It’s not commonly known that there are different types of furnace filters on the market. Not all furnace filters are created equal, and knowing your options could make you a more savvy filter buyer when it comes time for a replacement.
You might already understand how a furnace works, but for the uninitiated: a furnace draws in air through return ducts, warms the air over a heat exchanger, then blows it out through the ducts that run throughout your home. The purpose of a furnace filter is to protect the fan that blows out this air from particulate matter that gets pulled in through the return duct – hair from you and your pets, dust, fibres, and anything else that might be light enough to get sucked in. While it isn’t the stated goal of the filter (it’s for protection above all else), these contaminants won’t be recirculated through your home, helping your indoor air quality.
Check your manual or the inside of your furnace door to see what the filter size is. Once you have this information, it’s time to go shopping!
Furnace Filter Types
Different filters vary in thickness, size, and length. The most common ones you’ll find are disposable pleated filters that are 1” in thickness. They’re made out of polyester and paper and, despite being cheap, do a pretty good job of removing particulate from the air. They’re about $30 – $40 in price.
Disposable fibreglass filters are much cheaper, around $6 – $7 in price, and you get what you pay for. They are often much lower in quality and have lower MERV ratings (see below!) than other kinds of filters.
Reusable or washable filters are the highest quality because they have to be made from materials that won’t break down after a month and a half. Usually, they come in plastic or aluminium frames and the material is thicker, allowing them to be vacuumed or hosed off. If kept in good condition and cleaned regularly, they can last you up to five years, but you’ll have to pay for this investment.
Filters and MERV
When looking at new filters for your furnace, check the Minimum Efficiency Reporting Value (MERV) rating. The MERV rating tells you how much particulate matter the filter can remove from the air on a scale from 1 – 16; the higher the rating, the more it can remove.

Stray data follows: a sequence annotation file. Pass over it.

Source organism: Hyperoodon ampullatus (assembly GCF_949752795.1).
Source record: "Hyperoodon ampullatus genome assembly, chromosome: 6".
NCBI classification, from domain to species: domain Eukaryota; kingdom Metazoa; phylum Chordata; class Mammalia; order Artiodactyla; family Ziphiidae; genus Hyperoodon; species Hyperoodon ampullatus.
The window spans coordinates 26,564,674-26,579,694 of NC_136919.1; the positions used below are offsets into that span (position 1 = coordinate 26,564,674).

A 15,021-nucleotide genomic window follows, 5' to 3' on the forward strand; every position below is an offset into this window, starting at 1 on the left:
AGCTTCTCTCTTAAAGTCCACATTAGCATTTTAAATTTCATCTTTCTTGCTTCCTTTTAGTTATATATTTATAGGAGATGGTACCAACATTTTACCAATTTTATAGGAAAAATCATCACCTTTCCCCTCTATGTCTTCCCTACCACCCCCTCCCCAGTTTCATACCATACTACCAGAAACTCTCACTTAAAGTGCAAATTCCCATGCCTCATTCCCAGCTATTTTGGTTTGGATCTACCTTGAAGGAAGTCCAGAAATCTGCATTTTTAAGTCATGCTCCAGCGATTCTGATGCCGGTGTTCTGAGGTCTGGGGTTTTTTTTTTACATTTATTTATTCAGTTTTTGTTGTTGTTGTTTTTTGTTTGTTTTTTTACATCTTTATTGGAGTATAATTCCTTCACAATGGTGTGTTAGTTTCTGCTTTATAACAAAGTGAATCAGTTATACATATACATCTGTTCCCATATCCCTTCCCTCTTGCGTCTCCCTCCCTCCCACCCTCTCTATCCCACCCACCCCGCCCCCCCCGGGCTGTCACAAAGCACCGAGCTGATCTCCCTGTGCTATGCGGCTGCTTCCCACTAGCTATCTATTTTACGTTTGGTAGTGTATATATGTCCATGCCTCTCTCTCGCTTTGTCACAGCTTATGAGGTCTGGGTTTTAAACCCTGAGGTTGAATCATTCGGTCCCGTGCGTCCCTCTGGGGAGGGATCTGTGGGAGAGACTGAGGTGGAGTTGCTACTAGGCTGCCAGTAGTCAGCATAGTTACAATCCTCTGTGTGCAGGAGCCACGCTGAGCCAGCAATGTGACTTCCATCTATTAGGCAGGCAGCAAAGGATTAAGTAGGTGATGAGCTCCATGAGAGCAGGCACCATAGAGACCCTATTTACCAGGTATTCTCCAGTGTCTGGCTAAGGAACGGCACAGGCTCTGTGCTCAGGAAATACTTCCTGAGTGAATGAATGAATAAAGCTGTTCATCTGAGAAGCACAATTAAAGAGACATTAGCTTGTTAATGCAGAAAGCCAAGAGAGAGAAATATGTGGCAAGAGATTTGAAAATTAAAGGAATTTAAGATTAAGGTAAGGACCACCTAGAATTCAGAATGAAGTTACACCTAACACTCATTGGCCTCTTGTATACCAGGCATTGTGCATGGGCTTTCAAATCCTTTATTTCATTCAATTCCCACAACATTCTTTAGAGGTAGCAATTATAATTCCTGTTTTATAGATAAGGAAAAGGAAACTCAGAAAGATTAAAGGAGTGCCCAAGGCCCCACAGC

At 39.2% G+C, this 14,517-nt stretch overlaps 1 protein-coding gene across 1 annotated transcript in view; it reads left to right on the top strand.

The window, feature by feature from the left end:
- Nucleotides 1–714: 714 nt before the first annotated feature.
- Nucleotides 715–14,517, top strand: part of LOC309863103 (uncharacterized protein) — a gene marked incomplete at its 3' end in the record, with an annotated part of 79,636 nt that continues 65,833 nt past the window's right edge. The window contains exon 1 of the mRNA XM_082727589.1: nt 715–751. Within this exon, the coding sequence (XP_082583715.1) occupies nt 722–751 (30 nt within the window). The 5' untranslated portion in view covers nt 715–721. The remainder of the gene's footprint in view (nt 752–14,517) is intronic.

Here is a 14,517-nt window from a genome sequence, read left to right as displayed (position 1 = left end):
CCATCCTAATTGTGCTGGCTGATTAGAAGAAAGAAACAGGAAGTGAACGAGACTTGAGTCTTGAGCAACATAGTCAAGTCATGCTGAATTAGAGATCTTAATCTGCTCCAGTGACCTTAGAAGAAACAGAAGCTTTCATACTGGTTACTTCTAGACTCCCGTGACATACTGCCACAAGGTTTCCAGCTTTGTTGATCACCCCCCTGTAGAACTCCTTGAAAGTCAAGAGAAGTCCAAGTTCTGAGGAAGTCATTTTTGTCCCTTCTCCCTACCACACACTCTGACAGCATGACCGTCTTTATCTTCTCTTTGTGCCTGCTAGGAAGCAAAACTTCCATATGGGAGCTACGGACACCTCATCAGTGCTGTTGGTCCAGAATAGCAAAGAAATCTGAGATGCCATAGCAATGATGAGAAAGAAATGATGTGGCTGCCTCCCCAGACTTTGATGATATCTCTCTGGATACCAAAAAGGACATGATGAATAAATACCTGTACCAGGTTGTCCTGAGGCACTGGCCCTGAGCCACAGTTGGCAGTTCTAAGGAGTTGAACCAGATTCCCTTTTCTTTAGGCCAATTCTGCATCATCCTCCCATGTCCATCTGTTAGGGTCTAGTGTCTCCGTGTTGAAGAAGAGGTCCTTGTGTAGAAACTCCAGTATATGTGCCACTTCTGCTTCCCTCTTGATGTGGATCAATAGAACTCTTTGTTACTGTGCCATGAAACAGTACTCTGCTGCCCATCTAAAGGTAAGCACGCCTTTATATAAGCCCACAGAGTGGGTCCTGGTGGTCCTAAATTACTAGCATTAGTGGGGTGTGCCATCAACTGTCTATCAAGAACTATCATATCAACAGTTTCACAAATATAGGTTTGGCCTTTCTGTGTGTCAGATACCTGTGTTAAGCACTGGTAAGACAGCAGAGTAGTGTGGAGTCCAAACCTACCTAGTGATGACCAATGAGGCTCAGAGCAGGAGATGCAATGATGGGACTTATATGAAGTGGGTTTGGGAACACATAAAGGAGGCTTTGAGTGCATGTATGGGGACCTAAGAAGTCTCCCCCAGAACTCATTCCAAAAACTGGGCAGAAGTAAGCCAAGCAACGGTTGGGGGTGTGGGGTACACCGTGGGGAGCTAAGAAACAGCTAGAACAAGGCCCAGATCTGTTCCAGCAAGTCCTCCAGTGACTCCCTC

- 1 – 4: Perfect for a smaller home, it takes out pollen, dust mites, textile fibres, and even sanding dust.
- 5 – 8: Larger homes, commercial buildings, and industrial centres should use, at a minimum, filters of this MERV rating. It can remove particles as small as hairspray!
- 9 – 12: The best for mansion-sized homes, large commercial buildings, and hospital laboratories.
- 13 – 16: Unless you’re a hospital or a smoking lounge desperate to filter out the smoke, you probably won’t need filters with this MERV rating.
How Often Should I Replace My Filters?
It all depends on how good the filters you purchased are, as lower quality filters can degrade and block up more quickly than a filter made from high-quality materials. If you have pleated disposable filters, check on them every month (for blockages, mostly) and replace every 90 days. Disposable fibreglass filters should be changed every month at least, as they are much more flimsy.
If you’re looking for more on furnace filters go back and read our Furnace Filters 101 article for a more detailed perspective on filters and furnace care.